Lupton presents Alaska as almost another character in the story. A place of extreme beauty, weather and landscape, it engulfs Yasmin and Ruby from the moment they land, first in the whiteness of ‘snow on snow, covering what had once been’ in Fairbanks and later in the endless bitter, biting black of the remote north, shrouding secrets and lies.

Lupton seamlessly shifts narratives, locations and even time to tell her story. She blends Ruby’s charming, often funny inner voice, littered with insightful comments and interspersed with tweets, with Yasmin’s more serious narrative, as she strives to find her missing husband and deal with her feelings of inadequacy, guilt and above all, the deep love she feels for Matt and also for the child who she doesn’t necessarily always ‘hear’. The strong bonds between Yasmin, Ruby and Matt are revealed in the minutiae of Ruby’s bubbling chatter and Yasmin’s quiet recollections. Ruby keeps her father alive through the stories he told her, often as she fell asleep with ‘his fingers still making words in front of my eyelids’. Through Ruby we gain insight into their relationship and also into the indigenous life and culture and the coldly beautiful and relentlessly unforgiving environment of Alaska.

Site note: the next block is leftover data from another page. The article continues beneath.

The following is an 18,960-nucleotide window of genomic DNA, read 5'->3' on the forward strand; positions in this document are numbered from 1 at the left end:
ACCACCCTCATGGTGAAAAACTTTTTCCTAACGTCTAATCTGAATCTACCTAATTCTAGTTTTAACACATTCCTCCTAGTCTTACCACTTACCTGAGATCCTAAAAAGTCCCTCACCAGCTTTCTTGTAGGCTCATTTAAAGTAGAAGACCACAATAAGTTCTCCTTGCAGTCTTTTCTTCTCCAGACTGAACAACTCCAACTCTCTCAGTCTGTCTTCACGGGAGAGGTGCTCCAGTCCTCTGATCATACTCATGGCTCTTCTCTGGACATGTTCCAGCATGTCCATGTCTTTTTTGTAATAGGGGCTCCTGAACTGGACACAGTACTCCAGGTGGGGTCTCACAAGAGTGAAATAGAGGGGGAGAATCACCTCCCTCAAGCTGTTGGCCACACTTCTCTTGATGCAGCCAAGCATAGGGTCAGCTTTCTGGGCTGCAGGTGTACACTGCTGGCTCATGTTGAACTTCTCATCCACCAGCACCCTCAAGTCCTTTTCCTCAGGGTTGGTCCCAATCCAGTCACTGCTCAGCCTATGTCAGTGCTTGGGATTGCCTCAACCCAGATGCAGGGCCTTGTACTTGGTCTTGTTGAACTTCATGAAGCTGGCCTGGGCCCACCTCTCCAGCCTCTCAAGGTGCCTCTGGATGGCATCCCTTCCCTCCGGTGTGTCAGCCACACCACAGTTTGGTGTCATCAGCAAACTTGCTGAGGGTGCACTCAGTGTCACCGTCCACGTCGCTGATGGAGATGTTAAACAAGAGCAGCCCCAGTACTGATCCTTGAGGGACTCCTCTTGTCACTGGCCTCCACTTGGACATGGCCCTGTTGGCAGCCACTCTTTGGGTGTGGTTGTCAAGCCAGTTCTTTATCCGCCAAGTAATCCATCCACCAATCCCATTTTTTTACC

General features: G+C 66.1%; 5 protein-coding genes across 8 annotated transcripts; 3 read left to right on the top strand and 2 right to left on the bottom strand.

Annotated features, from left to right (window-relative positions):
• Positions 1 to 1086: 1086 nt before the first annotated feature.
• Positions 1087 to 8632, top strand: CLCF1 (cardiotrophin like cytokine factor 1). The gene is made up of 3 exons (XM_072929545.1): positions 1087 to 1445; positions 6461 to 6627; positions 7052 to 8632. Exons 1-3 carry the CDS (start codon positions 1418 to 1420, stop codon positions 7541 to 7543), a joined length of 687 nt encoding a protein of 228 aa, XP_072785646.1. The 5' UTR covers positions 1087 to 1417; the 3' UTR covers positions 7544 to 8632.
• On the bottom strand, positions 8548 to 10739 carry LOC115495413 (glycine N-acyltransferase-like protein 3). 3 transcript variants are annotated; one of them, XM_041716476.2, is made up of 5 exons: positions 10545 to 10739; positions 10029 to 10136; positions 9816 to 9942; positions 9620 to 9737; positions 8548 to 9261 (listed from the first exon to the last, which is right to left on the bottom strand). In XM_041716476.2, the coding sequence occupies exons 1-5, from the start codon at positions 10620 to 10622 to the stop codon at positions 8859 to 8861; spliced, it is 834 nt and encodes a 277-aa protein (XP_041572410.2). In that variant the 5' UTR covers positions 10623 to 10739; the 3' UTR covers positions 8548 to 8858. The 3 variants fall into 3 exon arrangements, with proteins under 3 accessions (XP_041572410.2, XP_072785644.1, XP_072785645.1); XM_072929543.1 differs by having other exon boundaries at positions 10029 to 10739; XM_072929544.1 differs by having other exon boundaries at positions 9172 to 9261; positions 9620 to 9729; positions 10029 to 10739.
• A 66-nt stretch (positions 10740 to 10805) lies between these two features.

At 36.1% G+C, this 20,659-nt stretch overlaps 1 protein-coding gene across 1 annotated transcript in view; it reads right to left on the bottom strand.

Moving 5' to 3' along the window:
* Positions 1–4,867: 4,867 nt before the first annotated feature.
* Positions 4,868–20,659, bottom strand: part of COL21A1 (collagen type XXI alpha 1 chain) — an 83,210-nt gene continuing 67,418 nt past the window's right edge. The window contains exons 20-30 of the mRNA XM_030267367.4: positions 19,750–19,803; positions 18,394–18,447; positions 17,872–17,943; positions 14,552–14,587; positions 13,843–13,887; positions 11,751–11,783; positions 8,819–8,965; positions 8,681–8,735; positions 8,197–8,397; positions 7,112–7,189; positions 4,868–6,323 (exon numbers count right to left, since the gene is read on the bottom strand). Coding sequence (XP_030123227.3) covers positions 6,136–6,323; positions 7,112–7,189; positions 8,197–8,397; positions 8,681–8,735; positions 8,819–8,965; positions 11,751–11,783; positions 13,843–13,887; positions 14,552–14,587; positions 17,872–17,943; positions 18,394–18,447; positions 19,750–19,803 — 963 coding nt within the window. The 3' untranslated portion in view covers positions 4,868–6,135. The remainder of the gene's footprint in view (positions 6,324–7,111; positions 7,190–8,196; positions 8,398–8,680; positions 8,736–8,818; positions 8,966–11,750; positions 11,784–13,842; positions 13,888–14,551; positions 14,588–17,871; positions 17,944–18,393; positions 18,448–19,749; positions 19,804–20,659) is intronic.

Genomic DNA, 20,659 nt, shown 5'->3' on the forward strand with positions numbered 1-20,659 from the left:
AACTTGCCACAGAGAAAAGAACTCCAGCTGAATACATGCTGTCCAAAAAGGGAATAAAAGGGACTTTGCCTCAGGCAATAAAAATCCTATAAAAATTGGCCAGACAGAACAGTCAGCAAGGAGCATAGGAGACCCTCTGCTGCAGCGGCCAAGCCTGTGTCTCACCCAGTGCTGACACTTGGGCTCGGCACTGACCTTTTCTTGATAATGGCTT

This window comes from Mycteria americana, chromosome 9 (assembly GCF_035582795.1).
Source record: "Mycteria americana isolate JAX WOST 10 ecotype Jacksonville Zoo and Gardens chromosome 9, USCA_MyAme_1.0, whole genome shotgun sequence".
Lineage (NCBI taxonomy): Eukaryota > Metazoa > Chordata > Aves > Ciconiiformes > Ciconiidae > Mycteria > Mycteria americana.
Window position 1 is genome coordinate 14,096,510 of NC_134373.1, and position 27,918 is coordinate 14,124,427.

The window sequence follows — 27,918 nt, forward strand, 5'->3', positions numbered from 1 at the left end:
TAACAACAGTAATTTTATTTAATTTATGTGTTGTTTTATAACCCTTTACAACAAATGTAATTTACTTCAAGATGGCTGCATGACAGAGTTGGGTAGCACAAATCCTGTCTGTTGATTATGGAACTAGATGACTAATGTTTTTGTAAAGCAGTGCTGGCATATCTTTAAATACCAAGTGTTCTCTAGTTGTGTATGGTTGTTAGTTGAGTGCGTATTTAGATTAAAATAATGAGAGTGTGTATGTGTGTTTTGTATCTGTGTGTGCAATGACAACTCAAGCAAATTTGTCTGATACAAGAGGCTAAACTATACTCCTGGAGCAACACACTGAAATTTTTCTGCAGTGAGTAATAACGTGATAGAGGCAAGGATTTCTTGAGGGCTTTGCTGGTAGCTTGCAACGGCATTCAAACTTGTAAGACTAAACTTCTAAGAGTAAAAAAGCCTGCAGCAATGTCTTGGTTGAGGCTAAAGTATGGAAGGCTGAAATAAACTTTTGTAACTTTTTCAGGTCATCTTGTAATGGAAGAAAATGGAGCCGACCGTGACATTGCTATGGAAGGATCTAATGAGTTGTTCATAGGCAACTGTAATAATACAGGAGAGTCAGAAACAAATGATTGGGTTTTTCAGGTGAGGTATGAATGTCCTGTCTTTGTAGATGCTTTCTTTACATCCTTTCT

This is an extraordinarily good book – and although immediate comparisons might be to Peter Høeg’s Miss Smilla’s Feeling for Snow (1992) – not least because of the snow – it brings to our minds, at least, Keri Hulme’s stunning novel The Bone People (1984), and Steven Spielberg’s iconic TV movie Duel (1971), in tone and feel. It is an extremely visual book, which is probably no surprise given that Lupton was for many years a scriptwriter. And, no doubt, someone will soon pick up the TV/film rights, if they haven’t already.

The Quality of Silence builds on Lupton’s previous successes as a novelist. She writes effortlessly, creating an Alaska that is authentic and chilling, a plot that is simply gripping and two perhaps unlikely protagonists who you have no choice other than to root for from the beginning.

Read the book. And try not to shiver.

 

The Quality of Silence by Rosamund Lupton, published in hardback on 2 July 2015 by Little, Brown. Price: £14.99.

 

Many thanks to Clara Diaz at Little, Brown, for including The Literary Shed in The Quality of Silence’s Blog Tour. Please do read the other reviews on the tour, detailed below.

 

The Quality of Silence blog tour poster

 

See also: Rosamund Lupton’s website

 

Image and text credits: Images courtesy of Clara Diaz at Little, Brown. Quotation text: Copyright © 2015 by Rosamund Lupton, pages 7, 24, 4, 19, 8.

 

Notice: Please note the images and quoted text in this article are used for promotional purposes only (see above).